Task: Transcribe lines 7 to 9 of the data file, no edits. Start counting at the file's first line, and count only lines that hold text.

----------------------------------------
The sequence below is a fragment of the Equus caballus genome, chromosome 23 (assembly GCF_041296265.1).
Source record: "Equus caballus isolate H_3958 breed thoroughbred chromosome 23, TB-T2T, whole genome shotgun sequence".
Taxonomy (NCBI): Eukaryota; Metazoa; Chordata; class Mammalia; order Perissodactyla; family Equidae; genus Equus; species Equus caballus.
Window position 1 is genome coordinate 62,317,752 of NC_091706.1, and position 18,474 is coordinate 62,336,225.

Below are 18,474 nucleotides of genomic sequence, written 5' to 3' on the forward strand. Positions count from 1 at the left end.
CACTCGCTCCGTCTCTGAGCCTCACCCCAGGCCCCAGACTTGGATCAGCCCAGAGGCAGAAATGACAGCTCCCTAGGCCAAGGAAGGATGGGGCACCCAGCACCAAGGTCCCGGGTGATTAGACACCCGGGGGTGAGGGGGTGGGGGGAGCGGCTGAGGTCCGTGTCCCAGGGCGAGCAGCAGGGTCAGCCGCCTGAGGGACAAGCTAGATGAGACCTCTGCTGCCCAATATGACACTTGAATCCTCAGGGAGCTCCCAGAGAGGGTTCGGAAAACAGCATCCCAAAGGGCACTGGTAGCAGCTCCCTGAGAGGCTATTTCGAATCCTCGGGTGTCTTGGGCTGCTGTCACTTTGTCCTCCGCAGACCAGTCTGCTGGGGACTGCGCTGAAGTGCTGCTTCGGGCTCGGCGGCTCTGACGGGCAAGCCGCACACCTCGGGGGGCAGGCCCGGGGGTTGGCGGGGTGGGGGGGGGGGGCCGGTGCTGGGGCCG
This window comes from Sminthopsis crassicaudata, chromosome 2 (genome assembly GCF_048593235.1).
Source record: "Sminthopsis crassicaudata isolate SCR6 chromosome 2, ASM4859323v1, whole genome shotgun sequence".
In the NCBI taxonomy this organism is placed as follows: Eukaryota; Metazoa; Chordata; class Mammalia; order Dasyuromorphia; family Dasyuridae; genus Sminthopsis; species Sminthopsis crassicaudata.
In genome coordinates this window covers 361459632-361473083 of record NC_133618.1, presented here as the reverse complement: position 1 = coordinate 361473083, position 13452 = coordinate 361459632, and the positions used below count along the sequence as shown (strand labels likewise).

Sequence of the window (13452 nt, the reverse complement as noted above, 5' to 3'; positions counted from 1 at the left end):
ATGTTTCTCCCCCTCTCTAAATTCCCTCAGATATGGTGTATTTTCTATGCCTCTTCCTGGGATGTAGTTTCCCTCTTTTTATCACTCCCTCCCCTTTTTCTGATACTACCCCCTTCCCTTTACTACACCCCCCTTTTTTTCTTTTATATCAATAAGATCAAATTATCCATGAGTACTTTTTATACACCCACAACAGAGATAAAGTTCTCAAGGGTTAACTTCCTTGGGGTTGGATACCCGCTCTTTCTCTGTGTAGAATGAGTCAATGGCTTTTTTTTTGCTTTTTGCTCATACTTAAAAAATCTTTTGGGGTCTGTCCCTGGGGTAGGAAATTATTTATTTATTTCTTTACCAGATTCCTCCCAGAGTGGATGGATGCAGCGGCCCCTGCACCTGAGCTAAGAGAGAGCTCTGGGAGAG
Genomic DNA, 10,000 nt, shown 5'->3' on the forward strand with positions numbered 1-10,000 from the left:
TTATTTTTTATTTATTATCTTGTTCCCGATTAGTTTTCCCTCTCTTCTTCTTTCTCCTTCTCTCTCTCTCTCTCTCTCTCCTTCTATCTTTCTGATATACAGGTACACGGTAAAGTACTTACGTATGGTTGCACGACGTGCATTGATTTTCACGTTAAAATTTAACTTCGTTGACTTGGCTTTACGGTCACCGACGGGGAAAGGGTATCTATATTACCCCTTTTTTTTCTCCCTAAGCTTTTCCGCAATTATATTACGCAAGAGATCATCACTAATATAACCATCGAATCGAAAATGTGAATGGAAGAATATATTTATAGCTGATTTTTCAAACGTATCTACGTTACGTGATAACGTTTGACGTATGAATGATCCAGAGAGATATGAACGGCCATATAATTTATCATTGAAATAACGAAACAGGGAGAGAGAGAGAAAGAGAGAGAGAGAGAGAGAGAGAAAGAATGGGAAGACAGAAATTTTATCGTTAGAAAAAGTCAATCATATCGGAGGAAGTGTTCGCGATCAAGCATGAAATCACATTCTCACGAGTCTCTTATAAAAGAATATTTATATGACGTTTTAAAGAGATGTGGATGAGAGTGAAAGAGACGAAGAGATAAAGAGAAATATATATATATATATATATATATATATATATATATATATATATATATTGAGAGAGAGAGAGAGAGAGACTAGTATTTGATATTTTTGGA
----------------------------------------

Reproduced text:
This window comes from Sminthopsis crassicaudata, chromosome 2 (genome assembly GCF_048593235.1).
Source record: "Sminthopsis crassicaudata isolate SCR6 chromosome 2, ASM4859323v1, whole genome shotgun sequence".
In the NCBI taxonomy this organism is placed as follows: Eukaryota; Metazoa; Chordata; class Mammalia; order Dasyuromorphia; family Dasyuridae; genus Sminthopsis; species Sminthopsis crassicaudata.